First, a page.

For about a year or so I hadn’t seen her.  I didn’t miss her. I was actually at peace with the reprieve of not bumping into her, and moving past her offensive, privileged, deflective, and racist ways.  And then Trump ran for president, and it was as if he blew a make america great againspecial sort of life back into her.   At least that’s what I attribute her re-emergence to.  And I’m not just talking about the 53% of white women that voted for him.  It was also a portion of the 47% that didn’t vote for Trump.  It was a portion of the white women who voted for Clinton; who were livid and hurt when Hillary lost.  The ones who conveniently looked past Hillary’s racism and privilege and would never hold her (Hillary) accountable for the part she played in the rise of injustice i.e. the school to prison pipeline. The ones who had witnessed Sandra Bland, Tamir Rice, Eric Garner, and countless others be unjustly killed, but only turned activists because Hillary lost to Trump.  Those were the ones, to be honest, whose pre-Trump passivity had hurt the most.  Because all the while I thought they just didn’t have social activism in them. I thought their white privilege had somehow blinded them to the realities of women like me: Black women, with big magical hair, who couldn’t hold the line of feminism because feminism in any form seems to almost always marginalize women of color and issues pertaining to us and our communities.  But then I saw them. I saw them organize, and become revolutionaries in their own right, and literally take to the streets in their pink pussy hats.  And never a mention of  100 African girls taken and never returned.  And never a mention of the black girls gone missing all over DC and Baltimore.  And sure, science is science and in science “there are no alternative facts.” But never a mention about how 500,000 black girls were sterilized by vaccines nor how it had already been proven that vaccines do in fact cause autism in black boys.  And I thought to myself: Aren’t those feminist issues?  And I thought to myself (countless times) Ain’t my pussy pink? Sigh.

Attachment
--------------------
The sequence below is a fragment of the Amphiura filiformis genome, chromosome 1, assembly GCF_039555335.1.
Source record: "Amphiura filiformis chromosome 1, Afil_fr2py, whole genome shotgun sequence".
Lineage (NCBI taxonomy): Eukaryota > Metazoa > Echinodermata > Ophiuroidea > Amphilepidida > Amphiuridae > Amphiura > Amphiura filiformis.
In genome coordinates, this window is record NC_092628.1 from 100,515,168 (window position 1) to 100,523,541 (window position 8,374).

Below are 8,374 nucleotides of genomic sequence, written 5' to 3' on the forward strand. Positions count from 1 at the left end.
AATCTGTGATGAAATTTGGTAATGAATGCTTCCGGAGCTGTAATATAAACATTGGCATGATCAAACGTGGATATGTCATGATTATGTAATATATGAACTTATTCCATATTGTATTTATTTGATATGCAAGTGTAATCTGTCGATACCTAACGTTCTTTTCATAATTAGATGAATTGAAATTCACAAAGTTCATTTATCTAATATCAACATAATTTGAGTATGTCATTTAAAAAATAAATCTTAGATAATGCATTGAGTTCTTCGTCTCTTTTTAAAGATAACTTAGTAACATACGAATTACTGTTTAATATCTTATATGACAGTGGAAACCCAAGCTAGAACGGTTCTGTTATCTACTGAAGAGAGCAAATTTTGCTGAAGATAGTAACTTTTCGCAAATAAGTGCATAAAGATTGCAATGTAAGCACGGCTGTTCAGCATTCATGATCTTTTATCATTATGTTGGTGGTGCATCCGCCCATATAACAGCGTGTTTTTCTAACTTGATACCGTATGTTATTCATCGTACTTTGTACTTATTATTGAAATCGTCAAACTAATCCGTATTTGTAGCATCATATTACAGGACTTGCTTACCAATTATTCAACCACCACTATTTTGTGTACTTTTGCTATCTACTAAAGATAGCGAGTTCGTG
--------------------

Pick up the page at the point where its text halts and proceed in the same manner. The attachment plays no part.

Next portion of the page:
She nearly ran me and my son off the road one Sunday during the Summer.  We were on our way to the swimming pool. I was doing 35 in a 35 one laner.  She zoomed passed me and beeped her horn loud and obnoxiously.  I shook my head and stuck to 35.  Further down the way, the 1 lane turned into 2 and we ended up at the light together. I was surprised to see her roll her window down.  She yelled out at me “Look at you, you’re so stupid! Who drives like that.”  I couldn’t help myself, I rolled the window down and said “You’re a loser, you ended up at the same light!”  She chuckled, much in the same way the woman yesterday did, and much in the same way my “you shouldn’t date white men” friend did, and much in the same way the “who does she think she is and how did she get this job” employee did, and then she let it out: “YOU BLACK BITCH.”  I couldn’t help it.  I wanted to “go high.” But sometimes “going high” is overrated. I quickly retorted: “ YOU UGLY CUNT!”  When my son asked me later that day “mom, what’s a cunt?” I felt 2 things: 1. I felt embarrassed.  I had never even used that word before, ever.  I have however heard white women use that word quite indiscriminately so I chose that word on purpose, And now I would have to explain to him that it was a terrible word to use.  2.  I felt confused and saddened that he didn’t ask me what a “black bitch” was or if he had some sense of what the word bitch meant, why she’d married it to the word black.